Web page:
“Refugees have enriched many countries. They would enrich us.”— Nellie McClung.
Bravo, Merna Foster! The Victoria author and historian’s online crusade to have great Canadian women honoured on Canadian banknotes has finally paid off after she collected 73,000 signatures over three years.
Last week, Prime Minister Trudeau announced that a Canadian woman as yet unannounced (perhaps as yet unselected) “will be featured on the first of the new series of bills expected in 2018”.
The battle isn’t over, however. There have been many great Canadian women in our history and we have just seven banknotes to work with. To date, they’ve carried the images of Queen Elizabeth, former prime ministers (all of them male, of course), and various stereotypical Canadian scenes such as a fishboat, an icebreaker, and the like.
For a time, 2004-2012, the $50 bill bore the profiles of the Famous Five — Irene Parlby, Emily Murphy, Henrietta Muir Edwards, Louise McKinney and Nellie McClung — and the head-and-shoulders portrait of Quebec female rights activist Therese Casgrain who was the only one that was recognizable.
Ms. Forster also thinks that it’s important that women be recognized on the front, not the back, of bills.
As for possible women candidates for our currency, scores of names have been submitted via www.womenonbanknotes.ca, Foster’s website. Among them, as I told you several weeks ago, is Canada’s first aircraft designer Elsie MacGill and, my own hope, Dr. Frances Oldham Kelsey, born in Cobble Hill.
Three other names with strong B.C. connections are the province’s foremost artist, Emily Carr, First Nations poet E. Pauline Johnson and (also Ontario-born) author and activist Nellie McClung. I’ve admired Nellie’s voluminous writings since reading Clearing In the West, one of 16 books that she wrote. And, many years ago on CBC, I heard a reading of her description of a single woman applying for a bank loan in the 1940s; it’s funny, it’s priceless and things probably haven’t changed much all these years later.
Her name is being championed by the leader of the Manitoba Conservative Party, Brian Pallister, who has written to the governor of the Bank of Canada, 100 years after Manitoba became the first Canadian province (on Jan. 28, 1916) to grant women the right to vote. (Not until April 5, 1917 did B.C. pass similar legislation.) Pallister is quoted as saying that McClung should be on Canadian currency in recognition of her role in the enfranchisement of women, as a female pioneer and as a “democratic icon” whose image would remind Canadians that everyone has a place in democracy.
The Times-Colonist concurs, rating McClung “an ideal candidate to be the first woman other than the Queen to be on a Canadian banknote…”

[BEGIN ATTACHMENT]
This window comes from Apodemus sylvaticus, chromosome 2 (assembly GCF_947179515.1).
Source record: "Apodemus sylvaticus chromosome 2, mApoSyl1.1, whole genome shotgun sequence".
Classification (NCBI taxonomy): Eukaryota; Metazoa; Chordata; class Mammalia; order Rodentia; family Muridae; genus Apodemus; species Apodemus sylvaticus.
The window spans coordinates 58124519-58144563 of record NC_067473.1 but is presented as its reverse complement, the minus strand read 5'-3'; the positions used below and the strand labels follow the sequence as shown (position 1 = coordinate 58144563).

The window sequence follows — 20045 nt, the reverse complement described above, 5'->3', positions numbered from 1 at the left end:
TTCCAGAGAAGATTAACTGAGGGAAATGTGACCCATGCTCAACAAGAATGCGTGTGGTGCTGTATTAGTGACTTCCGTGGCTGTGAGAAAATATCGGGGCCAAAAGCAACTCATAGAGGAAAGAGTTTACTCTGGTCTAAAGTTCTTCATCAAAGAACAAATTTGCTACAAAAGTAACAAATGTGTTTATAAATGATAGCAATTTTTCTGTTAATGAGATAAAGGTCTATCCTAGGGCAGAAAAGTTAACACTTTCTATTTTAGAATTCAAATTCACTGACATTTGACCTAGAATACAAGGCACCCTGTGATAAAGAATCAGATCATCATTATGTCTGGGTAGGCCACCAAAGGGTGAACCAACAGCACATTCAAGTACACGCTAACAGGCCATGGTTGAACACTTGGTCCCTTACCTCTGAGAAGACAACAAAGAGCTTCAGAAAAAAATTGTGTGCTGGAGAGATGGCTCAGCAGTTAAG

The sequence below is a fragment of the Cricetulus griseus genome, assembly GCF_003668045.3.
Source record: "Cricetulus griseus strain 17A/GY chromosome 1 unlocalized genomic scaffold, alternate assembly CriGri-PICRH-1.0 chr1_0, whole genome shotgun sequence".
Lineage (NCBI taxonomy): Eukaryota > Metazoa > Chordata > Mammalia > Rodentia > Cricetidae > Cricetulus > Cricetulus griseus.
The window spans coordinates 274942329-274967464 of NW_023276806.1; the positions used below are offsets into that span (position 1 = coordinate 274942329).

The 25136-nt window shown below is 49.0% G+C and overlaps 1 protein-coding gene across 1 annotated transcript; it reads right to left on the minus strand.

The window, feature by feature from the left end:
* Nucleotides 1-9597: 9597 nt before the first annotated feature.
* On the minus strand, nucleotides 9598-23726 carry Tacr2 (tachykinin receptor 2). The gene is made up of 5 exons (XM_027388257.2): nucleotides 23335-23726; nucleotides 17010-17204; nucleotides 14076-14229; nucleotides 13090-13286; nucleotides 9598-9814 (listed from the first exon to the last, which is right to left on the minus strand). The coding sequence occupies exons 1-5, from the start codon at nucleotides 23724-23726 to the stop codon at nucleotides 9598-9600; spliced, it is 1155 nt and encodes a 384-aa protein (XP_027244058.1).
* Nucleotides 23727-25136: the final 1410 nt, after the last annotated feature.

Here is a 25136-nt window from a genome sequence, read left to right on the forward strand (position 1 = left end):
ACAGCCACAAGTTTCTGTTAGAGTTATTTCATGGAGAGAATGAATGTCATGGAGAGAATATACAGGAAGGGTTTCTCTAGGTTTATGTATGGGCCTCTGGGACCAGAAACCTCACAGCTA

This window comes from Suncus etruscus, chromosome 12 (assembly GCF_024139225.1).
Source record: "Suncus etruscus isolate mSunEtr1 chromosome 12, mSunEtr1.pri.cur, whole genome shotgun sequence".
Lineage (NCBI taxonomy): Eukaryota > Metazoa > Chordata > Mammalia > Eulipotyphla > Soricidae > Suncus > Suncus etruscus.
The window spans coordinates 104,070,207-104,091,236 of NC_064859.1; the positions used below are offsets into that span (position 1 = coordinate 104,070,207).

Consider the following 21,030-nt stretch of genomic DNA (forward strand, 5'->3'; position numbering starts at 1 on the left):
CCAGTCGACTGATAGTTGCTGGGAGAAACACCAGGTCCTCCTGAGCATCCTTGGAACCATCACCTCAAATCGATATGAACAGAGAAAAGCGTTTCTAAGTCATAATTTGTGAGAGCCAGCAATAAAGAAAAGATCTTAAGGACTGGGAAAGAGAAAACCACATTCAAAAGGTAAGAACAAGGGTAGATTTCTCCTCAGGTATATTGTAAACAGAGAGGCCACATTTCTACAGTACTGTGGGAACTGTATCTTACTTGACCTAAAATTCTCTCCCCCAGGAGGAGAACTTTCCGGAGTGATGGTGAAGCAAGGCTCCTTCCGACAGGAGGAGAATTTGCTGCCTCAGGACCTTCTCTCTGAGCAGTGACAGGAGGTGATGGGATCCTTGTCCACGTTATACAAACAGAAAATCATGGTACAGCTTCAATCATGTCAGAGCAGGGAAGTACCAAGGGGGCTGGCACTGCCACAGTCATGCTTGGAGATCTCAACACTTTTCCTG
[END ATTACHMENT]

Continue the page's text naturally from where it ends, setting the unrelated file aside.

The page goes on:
I probably should explain here that McClung was one of the Famous Five, named previously, who won a landmark court ruling that finally and legally recognized women as “persons.” The fact that she spent the latter years of her life living in Saanich gives us a proprietary interest in her nomination.
For some time now the T-C has been republishing a series of columns McClung wrote for the Victoria Daily Times in 1939 and into the 1940s. They’re insightful, articulate and her humanism shows through, as in her recent column, originally published in March 1939, on Canada’s attitude towards emigrants and refugees. At a time when Germany’s anti-Semitic policies were becoming world-known and the Canadian government had turned back a shipload of Jewish refugees to imprisonment and ultimate murder, McClung presented a case for acceptance of refugees. She did so not just on humanistic grounds, but because Canada, which had been largely settled and forged by immigrants from Europe and elsewhere, would gain valuable citizens: “Refugees have enriched many countries. They would enrich us.”
But there was more to this than just the tangible, she wrote: “Whether they enrich us or not materially, one thing is certain: If we refuse them, we will be impoverished in our hearts.”
But, alas, Nellie McClung’s sympathy had its limits and this character trait could well disqualify her from consideration for individual status on a Canadian banknote. We do, after all, live in a politically correct age and Nellie’s belief in eugenics, a doctrine that has become infamous for its promotion, among other things, of the sterilization of those deemed to be “mental defectives,” has earned for her deserved criticism and censure.
In short, Nellie McClung was less than perfect. And we can’t have that now, can we?